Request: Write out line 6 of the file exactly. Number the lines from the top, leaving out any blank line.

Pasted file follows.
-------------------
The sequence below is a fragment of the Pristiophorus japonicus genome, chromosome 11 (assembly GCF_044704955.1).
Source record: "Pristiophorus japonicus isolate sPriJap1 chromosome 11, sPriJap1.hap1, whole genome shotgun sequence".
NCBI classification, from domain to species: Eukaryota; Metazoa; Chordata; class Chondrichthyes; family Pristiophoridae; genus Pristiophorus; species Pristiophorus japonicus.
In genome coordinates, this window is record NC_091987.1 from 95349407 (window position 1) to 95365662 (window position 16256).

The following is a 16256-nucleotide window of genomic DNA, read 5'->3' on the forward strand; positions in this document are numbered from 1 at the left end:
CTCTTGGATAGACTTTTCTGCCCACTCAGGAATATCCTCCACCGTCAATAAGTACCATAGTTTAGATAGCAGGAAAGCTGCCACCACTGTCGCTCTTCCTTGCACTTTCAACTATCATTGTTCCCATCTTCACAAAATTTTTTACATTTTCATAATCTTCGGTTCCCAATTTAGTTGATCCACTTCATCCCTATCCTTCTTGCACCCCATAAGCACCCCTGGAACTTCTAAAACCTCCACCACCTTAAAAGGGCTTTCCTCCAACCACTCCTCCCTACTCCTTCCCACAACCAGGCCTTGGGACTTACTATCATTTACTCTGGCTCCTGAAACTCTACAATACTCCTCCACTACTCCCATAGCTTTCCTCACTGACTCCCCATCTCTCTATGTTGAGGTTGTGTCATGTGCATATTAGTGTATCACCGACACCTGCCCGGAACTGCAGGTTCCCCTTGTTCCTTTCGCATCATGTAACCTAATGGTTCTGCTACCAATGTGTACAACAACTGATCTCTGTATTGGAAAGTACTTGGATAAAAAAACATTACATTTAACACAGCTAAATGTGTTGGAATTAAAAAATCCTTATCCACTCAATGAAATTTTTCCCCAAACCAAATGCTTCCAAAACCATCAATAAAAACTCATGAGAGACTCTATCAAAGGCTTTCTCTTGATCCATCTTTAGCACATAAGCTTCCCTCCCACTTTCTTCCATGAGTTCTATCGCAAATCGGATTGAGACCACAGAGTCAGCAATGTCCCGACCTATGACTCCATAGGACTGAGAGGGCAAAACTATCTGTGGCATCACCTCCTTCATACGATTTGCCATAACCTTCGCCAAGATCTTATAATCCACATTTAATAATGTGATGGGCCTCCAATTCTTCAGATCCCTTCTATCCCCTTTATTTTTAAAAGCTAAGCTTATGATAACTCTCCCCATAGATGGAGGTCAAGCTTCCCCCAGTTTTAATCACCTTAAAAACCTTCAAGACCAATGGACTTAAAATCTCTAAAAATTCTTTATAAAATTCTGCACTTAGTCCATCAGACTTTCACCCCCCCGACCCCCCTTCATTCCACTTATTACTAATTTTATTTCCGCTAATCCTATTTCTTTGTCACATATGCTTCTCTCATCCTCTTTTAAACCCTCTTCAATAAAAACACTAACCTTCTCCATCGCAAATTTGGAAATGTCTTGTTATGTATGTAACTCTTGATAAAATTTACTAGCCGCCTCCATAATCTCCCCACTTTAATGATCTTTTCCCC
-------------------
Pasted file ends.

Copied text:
CTCTTGGATAGACTTTTCTGCCCACTCAGGAATATCCTCCACCGTCAATAAGTACCATAGTTTAGATAGCAGGAAAGCTGCCACCACTGTCGCTCTTCCTTGCACTTTCAACTATCATTGTTCCCATCTTCACAAAATTTTTTACATTTTCATAATCTTCGGTTCCCAATTTAGTTGATCCACTTCATCCCTATCCTTCTTGCACCCCATAAGCACCCCTGGAACTTCTAAAACCTCCACCACCTTAAAAGGGCTTTCCTCCAACCACTCCTCCCTACTCCTTCCCACAACCAGGCCTTGGGACTTACTATCATTTACTCTGGCTCCTGAAACTCTACAATACTCCTCCACTACTCCCATAGCTTTCCTCACTGACTCCCCATCTCTCTATGTTGAGGTTGTGTCATGTGCATATTAGTGTATCACCGACACCTGCCCGGAACTGCAGGTTCCCCTTGTTCCTTTCGCATCATGTAACCTAATGGTTCTGCTACCAATGTGTACAACAACTGATCTCTGTATTGGAAAGTACTTGGATAAAAAAACATTACATTTAACACAGCTAAATGTGTTGGAATTAAAAAATCCTTATCCACTCAATGAAATTTTTCCCCAAACCAAATGCTTCCAAAACCATCAATAAAAACTCATGAGAGACTCTATCAAAGGCTTTCTCTTGATCCATCTTTAGCACATAAGCTTCCCTCCCACTTTCTTCCATGAGTTCTATCGCAAATCGGATTGAGACCACAGAGTCAGCAATGTCCCGACCTATGACTCCATAGGACTGAGAGGGCAAAACTATCTGTGGCATCACCTCCTTCATACGATTTGCCATAACCTTCGCCAAGATCTTATAATCCACATTTAATAATGTGATGGGCCTCCAATTCTTCAGATCCCTTCTATCCCCTTTATTTTTAAAAGCTAAGCTTATGATAACTCTCCCCATAGATGGAGGTCAAGCTTCCCCCAGTTTTAATCACCTTAAAAACCTTCAAGACCAATGGACTTAAAATCTCTAAAAATTCTTTATAAAATTCTGCACTTAGTCCATCAGACTTTCACCCCCCCGACCCCCCTTCATTCCACTTATTACTAATTTTATTTCCGCTAATCCTATTTCTTTGTCACATATGCTTCTCTCATCCTCTTTTAAACCCTCTTCAATAAAAACACTAACCTTCTCCATCGCAAATTTGGAAATGTCTTGTTATGTATGTAACTCTTGATAAAATTTACTAGCCGCCTCCATAATCTCCCCACTTTAATGATCTTTTCCCC